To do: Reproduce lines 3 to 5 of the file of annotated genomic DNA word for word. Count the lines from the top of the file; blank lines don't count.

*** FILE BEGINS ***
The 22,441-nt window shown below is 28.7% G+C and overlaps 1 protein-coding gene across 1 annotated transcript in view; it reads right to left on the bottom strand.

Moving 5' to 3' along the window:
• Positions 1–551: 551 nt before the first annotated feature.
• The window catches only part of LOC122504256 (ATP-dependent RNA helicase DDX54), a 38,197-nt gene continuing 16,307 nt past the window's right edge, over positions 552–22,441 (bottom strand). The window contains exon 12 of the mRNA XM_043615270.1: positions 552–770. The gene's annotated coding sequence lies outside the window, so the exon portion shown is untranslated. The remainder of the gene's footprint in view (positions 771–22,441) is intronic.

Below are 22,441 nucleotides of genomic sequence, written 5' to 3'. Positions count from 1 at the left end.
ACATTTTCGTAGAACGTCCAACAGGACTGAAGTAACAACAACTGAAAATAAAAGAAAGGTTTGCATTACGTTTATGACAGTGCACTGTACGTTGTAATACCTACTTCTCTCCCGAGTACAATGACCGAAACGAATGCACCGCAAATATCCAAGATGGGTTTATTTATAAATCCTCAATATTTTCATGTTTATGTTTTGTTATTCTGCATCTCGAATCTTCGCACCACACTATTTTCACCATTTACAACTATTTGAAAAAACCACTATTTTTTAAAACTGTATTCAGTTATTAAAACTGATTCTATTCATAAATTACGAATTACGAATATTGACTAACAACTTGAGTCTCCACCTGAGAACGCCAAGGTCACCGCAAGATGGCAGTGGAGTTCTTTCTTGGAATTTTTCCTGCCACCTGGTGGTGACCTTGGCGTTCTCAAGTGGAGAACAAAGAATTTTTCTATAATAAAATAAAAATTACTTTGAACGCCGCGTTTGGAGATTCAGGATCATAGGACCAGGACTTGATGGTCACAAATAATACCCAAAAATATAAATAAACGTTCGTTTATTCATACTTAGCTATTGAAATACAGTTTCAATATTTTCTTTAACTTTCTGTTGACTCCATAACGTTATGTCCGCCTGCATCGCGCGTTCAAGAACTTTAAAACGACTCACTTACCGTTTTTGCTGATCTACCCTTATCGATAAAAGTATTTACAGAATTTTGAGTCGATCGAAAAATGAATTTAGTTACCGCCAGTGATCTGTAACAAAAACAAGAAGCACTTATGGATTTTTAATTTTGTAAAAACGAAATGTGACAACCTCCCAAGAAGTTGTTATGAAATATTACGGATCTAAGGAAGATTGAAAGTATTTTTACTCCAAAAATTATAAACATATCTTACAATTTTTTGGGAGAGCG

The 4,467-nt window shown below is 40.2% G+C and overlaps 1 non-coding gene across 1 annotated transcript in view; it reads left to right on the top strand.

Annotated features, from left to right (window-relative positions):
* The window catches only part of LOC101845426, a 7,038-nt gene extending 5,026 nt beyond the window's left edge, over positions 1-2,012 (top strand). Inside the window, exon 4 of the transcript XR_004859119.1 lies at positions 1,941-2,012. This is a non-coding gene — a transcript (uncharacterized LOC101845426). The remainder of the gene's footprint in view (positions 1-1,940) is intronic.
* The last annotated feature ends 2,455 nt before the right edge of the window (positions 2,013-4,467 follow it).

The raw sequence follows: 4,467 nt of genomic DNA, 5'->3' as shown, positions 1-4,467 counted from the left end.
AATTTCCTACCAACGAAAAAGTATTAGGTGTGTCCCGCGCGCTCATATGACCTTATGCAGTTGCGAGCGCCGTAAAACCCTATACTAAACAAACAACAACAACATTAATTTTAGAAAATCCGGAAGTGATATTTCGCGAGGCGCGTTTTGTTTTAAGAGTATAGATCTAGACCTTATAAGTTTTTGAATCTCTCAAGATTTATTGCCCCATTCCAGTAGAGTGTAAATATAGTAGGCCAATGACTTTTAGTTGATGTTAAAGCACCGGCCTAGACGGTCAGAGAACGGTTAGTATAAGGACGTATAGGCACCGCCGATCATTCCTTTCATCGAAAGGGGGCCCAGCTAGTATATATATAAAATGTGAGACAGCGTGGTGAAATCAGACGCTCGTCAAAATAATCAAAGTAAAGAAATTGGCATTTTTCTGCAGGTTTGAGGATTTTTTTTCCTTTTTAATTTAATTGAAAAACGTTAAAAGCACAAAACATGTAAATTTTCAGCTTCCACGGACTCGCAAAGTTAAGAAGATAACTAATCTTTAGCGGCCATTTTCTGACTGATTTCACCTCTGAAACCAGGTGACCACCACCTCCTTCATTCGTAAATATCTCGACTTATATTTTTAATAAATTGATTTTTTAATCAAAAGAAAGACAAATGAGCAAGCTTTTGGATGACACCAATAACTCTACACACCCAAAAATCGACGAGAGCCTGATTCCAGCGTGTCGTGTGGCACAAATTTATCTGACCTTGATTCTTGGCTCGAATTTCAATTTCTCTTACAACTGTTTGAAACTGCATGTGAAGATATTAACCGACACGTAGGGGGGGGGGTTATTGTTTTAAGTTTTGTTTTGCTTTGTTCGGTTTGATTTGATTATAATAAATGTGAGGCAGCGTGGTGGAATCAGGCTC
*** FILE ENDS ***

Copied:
• Positions 1–551: 551 nt before the first annotated feature.
• The window catches only part of LOC122504256 (ATP-dependent RNA helicase DDX54), a 38,197-nt gene continuing 16,307 nt past the window's right edge, over positions 552–22,441 (bottom strand). The window contains exon 12 of the mRNA XM_043615270.1: positions 552–770. The gene's annotated coding sequence lies outside the window, so the exon portion shown is untranslated. The remainder of the gene's footprint in view (positions 771–22,441) is intronic.

Below are 22,441 nucleotides of genomic sequence, written 5' to 3'. Positions count from 1 at the left end.